Classical Music Buzz > Renewable Music
Renewable Music
Daniel Wolf
A displaced Californian composer writes about music made for the long while & the world around that music. ~ The avant-garde is flexibility of mind. — John Cage ~ ...composition is only a very small thing, taken as a part of music as a whole, and it really shouldn't be separated from music making in general. — Douglas Leedy ~ My God, what has sound got to do with music! — Charles Ives
417 Entries
For five years, from the Summer of 2000 to the Summer of 2005, I lived in Budapest, Hungary.  I was a trailing spouse, as my spouse had been assigned to teach at one of the international school there.  My passport was stamped by the Hungarian immigration office with the words BEARER MAY NOT WORK, an instruction which I proceeded to follow to the letter.  Not difficult. I had kids to raise, a household to run, an exotic language to learn, after all, and I did like to sit leisurely in cafes or a good Étkezde, the perfect ex-pat, eating Ruszwurm or Eszterhazy torte and reading the Herald Tribune.   However, as a new music person in a city with some interesting new music activity, I tried to make some contact to local composers and players. I sent off forty-some letters with cds of my music asking not to get played (for I realized quickly that the local resources were very tight), but just to visit, talk shop, and to learn more about Hungarian new music.  I got nothing, not a single response.  I was, in Budapest, musically invisible.  I had had performances of my puppet opera in Cape Cod, and a few things in Belgium, Germany, Switzerland and even neighboring Bratislava, I played a lot of gamelan at the local Indonesian embassy and I wrote some pieces for school performance, including a set of songs for a Brecht play, in Budapest, but for Hungarian new music, I was just not there. Once, I did get an email invitation to chat from a musicologist who had seen my name and address on an internet forum, but within hours the invitation was rescinded as the author had decided to go to Lake Balaton for the foreseeable future.  I found all of this curious, but was not bitter about it because I appreciated time to work on my music without external pressure and my family did have a wonderful time there, living well in a crazy apartment in the Buda hills with a direct view, on a clear day, to Bartok's house on the side of the next mountain over. Only later was I able to put together a plausible explanation for all of this:  the Cold War was not far behind and I was an ex-pat Yankee in town without any visible means of support or clear affiliations, and yes, I sat in cafes and read the Herald Tribune, waiting for that rendezvous or ready to make a drop-off at a moment's notice. The Hungarian new music scene, on the other hand, had been hurt, materially-speaking, by the change of systems: before, a recognized composer got a good teaching job and regular commissions, was published and recorded by the state music publishing companies and enjoyed a social status on par with other professionals and intellectuals.  All of that had become shaky and the resources available for concertizing, commissioning, teaching, publishing and travel had all been strongly reduced while new entrepreneurial and political classes were developing which left artists and intellectuals far behind in wealth and social prestige. Although I didn't constitute any competition for these scarce resources, I must have appeared to be both part of the new order and oddly unreadable. Later I would read Harry Mathews's marvelous (non-?) fiction memoir, about being an Ami ex-pat in Europe assumed, by some, to have obviously been a spy, My Life in CIA,  and realized that had I decided, as Mathews had (or had not), to have let the (fictional) appearance of being a spy play itself out by never explicitly denying being a spy, driving a faster car, wearing a good trench coat, hanging out inconspicuously in conspicuous places, suddenly dropping anonymized packages in odd containers, etc., I might well have been able to leverage the novelty of it all into a much more interesting career in Hungarian new music.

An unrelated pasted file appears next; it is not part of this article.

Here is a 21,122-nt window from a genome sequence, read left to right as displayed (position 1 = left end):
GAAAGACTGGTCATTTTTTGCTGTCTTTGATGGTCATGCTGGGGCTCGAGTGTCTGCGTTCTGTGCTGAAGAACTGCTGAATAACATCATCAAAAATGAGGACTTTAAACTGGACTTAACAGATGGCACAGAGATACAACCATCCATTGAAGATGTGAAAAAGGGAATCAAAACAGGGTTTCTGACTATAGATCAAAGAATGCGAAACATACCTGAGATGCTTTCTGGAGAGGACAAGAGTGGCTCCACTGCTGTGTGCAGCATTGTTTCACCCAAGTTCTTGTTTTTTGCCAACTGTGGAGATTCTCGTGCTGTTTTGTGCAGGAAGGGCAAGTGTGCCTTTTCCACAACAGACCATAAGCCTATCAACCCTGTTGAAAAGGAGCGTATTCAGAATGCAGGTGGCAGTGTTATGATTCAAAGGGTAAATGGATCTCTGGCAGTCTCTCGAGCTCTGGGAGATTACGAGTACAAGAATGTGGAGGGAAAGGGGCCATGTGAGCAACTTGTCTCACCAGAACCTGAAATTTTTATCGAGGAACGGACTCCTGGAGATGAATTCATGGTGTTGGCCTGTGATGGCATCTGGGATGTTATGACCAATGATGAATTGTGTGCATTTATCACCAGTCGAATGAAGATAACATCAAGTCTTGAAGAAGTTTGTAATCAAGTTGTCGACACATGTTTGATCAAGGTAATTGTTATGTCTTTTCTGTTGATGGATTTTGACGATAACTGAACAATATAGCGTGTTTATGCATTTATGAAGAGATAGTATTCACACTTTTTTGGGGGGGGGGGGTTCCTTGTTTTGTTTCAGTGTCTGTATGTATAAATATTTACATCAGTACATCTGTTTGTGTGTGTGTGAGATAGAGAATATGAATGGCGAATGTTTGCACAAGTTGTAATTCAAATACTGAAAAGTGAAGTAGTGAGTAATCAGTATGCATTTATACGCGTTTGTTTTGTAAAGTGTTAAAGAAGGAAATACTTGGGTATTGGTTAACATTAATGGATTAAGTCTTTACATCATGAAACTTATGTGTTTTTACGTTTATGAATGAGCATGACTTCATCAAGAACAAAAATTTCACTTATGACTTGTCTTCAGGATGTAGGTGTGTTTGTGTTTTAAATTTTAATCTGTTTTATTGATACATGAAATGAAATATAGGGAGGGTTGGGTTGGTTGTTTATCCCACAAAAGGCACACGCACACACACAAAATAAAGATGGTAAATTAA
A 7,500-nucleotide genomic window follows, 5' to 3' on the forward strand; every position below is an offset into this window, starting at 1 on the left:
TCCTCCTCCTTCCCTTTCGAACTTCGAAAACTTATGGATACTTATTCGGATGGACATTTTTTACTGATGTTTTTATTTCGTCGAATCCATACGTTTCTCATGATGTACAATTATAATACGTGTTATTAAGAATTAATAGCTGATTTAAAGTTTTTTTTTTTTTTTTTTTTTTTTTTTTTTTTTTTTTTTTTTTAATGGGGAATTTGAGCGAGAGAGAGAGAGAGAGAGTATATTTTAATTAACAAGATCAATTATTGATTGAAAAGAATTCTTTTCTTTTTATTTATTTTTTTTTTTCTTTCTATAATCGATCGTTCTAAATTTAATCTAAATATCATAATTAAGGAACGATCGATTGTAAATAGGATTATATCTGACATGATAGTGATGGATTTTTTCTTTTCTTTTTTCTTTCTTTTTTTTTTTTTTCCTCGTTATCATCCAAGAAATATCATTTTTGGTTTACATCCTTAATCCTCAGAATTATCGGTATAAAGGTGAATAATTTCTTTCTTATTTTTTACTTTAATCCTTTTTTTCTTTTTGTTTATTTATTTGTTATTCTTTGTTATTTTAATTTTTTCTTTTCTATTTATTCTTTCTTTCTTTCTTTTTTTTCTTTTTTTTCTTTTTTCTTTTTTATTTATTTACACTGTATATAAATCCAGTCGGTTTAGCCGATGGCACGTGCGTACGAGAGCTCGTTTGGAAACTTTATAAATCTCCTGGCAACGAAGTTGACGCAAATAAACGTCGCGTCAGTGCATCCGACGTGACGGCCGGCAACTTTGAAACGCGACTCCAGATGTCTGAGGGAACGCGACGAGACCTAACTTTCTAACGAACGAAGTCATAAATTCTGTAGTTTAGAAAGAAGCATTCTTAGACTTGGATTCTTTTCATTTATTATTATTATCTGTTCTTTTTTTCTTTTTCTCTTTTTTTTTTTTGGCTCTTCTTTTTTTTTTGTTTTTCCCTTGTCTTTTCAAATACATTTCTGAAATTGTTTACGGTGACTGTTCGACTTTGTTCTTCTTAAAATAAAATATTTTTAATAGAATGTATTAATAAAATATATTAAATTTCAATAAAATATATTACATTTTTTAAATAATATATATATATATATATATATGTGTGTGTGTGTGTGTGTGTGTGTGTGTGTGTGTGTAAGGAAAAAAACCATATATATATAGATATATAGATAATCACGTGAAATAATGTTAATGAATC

11 months ago | |